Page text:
Should students grade one anothers' work? The Supreme Court will decide. (News connection: up-to-date and usable education information from schools, government, business, research and professional organizations).
Kristja Falvo, a mother of four, started the legal right to change the practice of students correcting one anothers' papers. That was 1998, when her son, Philip, was in sixth grade in Owasso, Okla. She says he was called "dummy Sham; make-believe; pretended; imitation. Person who serves in place of another, or who serves until the proper person is named or available to take his place (e.g., dummy corporate directors; dummy owners of real estate). " and "stupid" because his reading disabilities were made public knowledge because peers were correcting his pop quizzes. She says she got nowhere when she complained to the school. She eventually won in court.
Falvo's legal battle went to the 10th Circuit Court where she and her lawyer won the argument by charging that paper swapping violates the Family Education and Privacy Right Act. That 1974 act states that education records are to be kept private.
Although her concerns are in the past, and her children now do well in school, her battle lives on at the U.S. Supreme Court level. Before the close of 2001, the justices heard the case regarding the legality le·gal·i·ty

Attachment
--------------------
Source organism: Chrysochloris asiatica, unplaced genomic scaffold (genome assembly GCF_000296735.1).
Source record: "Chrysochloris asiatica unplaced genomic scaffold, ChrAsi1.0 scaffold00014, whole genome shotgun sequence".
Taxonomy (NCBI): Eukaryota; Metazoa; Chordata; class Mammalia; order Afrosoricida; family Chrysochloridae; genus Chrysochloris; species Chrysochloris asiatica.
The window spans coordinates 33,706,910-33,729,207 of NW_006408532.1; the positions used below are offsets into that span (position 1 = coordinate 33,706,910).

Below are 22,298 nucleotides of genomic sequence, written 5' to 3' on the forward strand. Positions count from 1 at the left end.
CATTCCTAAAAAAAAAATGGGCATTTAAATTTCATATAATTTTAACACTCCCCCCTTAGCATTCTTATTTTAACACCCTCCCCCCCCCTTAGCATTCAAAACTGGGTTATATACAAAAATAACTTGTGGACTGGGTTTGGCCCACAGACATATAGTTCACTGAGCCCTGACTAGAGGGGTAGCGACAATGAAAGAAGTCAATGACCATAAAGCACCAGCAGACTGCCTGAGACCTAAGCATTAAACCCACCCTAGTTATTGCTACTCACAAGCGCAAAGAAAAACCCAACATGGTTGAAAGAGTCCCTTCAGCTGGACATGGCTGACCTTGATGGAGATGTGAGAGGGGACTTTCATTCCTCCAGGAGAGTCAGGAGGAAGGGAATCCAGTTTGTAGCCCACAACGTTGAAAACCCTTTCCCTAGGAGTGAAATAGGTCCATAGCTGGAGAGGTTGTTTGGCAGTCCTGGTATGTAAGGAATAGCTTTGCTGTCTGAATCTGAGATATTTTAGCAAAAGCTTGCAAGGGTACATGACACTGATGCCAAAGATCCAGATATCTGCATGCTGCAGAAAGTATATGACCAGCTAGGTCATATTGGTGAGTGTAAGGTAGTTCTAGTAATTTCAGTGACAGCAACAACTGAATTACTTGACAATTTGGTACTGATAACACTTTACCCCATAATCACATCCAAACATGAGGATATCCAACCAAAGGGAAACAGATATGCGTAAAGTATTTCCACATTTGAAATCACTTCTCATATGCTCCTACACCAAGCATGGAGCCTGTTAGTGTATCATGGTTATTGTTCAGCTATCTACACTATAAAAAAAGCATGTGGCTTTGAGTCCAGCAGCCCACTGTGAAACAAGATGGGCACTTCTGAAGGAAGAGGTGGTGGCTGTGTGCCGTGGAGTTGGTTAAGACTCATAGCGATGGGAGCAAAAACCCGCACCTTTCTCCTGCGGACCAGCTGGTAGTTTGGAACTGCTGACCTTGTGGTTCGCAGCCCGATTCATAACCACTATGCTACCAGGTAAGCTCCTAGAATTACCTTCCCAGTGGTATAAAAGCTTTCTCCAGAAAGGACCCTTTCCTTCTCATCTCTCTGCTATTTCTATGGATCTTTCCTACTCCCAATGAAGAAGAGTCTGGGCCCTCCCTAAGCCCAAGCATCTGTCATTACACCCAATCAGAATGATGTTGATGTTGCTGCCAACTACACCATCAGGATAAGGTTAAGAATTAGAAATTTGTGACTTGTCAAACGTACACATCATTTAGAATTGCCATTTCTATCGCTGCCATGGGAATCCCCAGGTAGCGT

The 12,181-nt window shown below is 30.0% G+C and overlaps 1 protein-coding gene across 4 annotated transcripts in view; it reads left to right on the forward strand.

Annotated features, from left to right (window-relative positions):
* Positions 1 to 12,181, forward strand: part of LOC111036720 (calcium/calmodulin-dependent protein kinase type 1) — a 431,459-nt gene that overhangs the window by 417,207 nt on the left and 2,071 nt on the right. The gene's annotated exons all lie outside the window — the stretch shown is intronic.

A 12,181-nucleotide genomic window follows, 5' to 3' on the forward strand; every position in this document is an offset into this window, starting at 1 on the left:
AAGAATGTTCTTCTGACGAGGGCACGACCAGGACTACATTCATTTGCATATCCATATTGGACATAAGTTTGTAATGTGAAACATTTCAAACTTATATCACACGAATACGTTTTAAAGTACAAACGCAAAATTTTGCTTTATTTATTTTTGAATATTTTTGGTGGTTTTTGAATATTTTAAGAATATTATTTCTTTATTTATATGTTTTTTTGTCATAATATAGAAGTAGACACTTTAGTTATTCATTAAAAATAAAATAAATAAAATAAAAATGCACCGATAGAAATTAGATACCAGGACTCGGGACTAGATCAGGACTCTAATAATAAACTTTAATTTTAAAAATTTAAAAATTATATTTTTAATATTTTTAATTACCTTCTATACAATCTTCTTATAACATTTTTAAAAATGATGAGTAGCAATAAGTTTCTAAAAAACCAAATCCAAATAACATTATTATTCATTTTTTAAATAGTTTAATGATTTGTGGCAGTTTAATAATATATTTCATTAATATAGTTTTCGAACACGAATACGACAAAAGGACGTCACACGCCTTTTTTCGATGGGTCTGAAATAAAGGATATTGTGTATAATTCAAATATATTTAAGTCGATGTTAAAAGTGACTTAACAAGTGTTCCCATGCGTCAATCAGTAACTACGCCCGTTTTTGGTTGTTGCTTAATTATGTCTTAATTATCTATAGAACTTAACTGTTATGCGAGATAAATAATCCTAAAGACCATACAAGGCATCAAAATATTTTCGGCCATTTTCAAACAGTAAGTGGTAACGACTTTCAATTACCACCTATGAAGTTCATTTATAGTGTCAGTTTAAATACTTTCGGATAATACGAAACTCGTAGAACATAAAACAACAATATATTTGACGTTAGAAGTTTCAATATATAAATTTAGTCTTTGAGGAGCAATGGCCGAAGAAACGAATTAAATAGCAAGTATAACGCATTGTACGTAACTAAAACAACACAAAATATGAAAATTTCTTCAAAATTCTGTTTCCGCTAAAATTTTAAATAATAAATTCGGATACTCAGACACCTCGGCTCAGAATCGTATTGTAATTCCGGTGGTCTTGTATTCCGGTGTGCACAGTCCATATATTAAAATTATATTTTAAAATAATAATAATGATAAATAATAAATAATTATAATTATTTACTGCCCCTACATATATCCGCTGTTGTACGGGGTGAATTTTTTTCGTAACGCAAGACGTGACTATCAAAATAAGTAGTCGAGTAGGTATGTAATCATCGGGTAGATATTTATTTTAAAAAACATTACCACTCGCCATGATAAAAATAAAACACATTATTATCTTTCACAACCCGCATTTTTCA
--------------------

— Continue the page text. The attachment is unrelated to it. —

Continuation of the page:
n. pl. le·gal·i·ties
1. The state or quality of being legal; lawfulness.
2. Adherence to or observance of the law.
3. A requirement enjoined by law. Often used in the plural. of children correcting one anothers' work. The Rutherford Institute Founded in 1982 by constitutional attorney and author John W. Whitehead, the Rutherford Institute is a civil liberties organization that provides free legal services to people whose constitutional and human rights have been threatened or violated. argued the case on Falvo's behalf. Deputy Solicitor General An officer of the U.S. Justice Department who represents the federal government in cases before the U.S. Supreme Court.
The solicitor general is charged with representing the Executive Branch of the U.S. government in cases before the U.S. Supreme Court. Edwin Kneedler argued for the government.
Although a decision is not expected until late February or early March, the justices did not seem especially sympathetic to the privacy argument. Justice Antonin Scalia questioned whether the court should be dictating the way teachers run their classrooms. Other justices, including Stephen Breyer Stephen Gerald Breyer (born August 15, 1938) is an American attorney, political figure, and jurist. Since 1994, he has served as an Associate Justice of the U.S. Supreme Court. , noted that peer pressure often motivated students to do better.
The National Education Association filed a friend-of-the-court brief favoring peer grading. "We support the school districts," says Michael Simpson There are several people named Michael Simpson or Mike Simpson:
There are good reasons for peer rating, adds Simpson. Teachers and students receive immediate feedback. Enlisting student help in grading also frees up teachers' time for creating lessons plans. If the U.S. Supreme Court upholds the circuit court's decision, teachers may be prohibited pro·hib·it
tr.v. pro·hib·it·ed, pro·hib·it·ing, pro·hib·its
1. To forbid by authority: Smoking is prohibited in most theaters. See Synonyms at forbid.
2. from assigning group work, or from accepting help from parent tutors, Simpson argues.